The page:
One of the greatest if not vastly under appreciated services to come out of Film Music Magazine is its annual Salary and Rate Survey that’s been ongoing for over a decade. The most current version was released at the end of Second Quarter and it’s an eye opener, especially for those of us who’ve been in L.A. for a while.

Reading the survey will surely provoke cries of, “Oh wow!”

But whether the cry is one of excitement or despair depends largely on how long you’ve been in town, or if you’re just about to arrive.

To make sense of these figures, I compared the current 2011 guide to the one published in 2000. In doing this, one sees the shifts of musical value and in some cases, stagnation.

The good news is that creative fees and packages for films released theatrically has increased. But for TV movies, the trend is downward. I’ll give you one example.

2000 TV Movie
Low Budget – $10,000 to $25,000
Medium Budget – $30,000 to $50,000
High Budget – $75,000+

2011 TV Movie
Low Budget – $5,000 to $20,000
Medium Budget – $25,000 to $50,000
High Budget – $55,000+

Comparing 2000 to 2011 High Budgets shows a drop of approximately 27%.The very low end of Low Budgets is off by 50% while the high end is down 20%.

If there’s a bright spot for composers, it’s game scoring. In 2000, a Low Budget project averaged $15,000. For 2011, that figured has increased by %100, and more in some instances.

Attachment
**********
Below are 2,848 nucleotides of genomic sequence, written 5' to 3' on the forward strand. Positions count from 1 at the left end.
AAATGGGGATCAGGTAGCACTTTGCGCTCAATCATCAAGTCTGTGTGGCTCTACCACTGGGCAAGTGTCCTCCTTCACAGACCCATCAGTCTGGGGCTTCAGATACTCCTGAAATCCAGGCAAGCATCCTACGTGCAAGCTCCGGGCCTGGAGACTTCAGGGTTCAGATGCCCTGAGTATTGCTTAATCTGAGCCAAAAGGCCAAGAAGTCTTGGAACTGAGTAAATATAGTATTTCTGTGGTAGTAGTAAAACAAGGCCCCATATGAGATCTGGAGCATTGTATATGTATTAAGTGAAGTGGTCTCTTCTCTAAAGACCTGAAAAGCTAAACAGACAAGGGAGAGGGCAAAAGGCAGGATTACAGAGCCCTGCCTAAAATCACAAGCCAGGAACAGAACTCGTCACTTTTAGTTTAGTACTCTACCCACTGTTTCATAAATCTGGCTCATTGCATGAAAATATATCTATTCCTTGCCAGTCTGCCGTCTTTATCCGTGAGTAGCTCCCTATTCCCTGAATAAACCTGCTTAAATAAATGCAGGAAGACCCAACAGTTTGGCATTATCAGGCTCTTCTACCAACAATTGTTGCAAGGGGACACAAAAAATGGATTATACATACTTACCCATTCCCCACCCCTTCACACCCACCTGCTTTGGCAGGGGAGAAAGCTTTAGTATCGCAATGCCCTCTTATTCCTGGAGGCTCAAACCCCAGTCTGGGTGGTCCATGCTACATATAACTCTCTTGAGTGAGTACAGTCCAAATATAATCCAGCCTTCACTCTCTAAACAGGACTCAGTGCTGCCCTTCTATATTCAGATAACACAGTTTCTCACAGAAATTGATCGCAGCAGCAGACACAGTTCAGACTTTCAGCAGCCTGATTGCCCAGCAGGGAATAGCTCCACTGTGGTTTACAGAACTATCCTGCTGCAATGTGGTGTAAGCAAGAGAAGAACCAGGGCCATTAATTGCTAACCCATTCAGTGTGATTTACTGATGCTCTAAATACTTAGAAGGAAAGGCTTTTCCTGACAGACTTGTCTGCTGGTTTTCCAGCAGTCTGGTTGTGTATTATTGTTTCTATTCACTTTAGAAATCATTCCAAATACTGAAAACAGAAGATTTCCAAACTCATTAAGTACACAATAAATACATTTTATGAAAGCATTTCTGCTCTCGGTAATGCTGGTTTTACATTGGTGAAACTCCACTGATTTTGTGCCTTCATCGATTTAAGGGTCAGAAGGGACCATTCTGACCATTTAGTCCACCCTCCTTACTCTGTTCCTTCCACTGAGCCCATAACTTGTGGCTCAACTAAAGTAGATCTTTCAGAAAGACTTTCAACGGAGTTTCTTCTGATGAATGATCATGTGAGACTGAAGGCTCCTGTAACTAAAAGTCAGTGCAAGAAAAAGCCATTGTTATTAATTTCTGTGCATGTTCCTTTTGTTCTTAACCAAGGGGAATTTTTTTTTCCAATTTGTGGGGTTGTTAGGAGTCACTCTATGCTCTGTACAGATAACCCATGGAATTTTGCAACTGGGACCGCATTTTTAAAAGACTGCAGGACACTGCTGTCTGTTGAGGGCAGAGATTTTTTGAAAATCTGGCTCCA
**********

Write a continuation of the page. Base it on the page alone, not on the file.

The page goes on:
Scoring mixers, otherwise known as recording engineers, have seen stagflation in their rates. At the upper end for High Budget projects, the fees are the same today as more than a decade ago, $75 to $150 per hour, while Premium Scoring mixers are getting $2000 – $3000 for a nine hour day. Engineers doing demo recordings and Low Budget projects, over a decade, have only seen roughly a 15% increase which in cash is only $5.00 per hour more at the low end of the budget. This means that at the low end, to break $75,000 a year for fees, engineers on the low end, who are self-employed have to work 45 hours per week for 50 weeks. Out of this they must pay matching Social Security and provide their own medical insurance, and other costs.

There’s one conclusion the report doesn’t make which is that the wise creative artist will save and learn to invest to cover those rainy days when there is no work, or for some reason, they’re not able to work.

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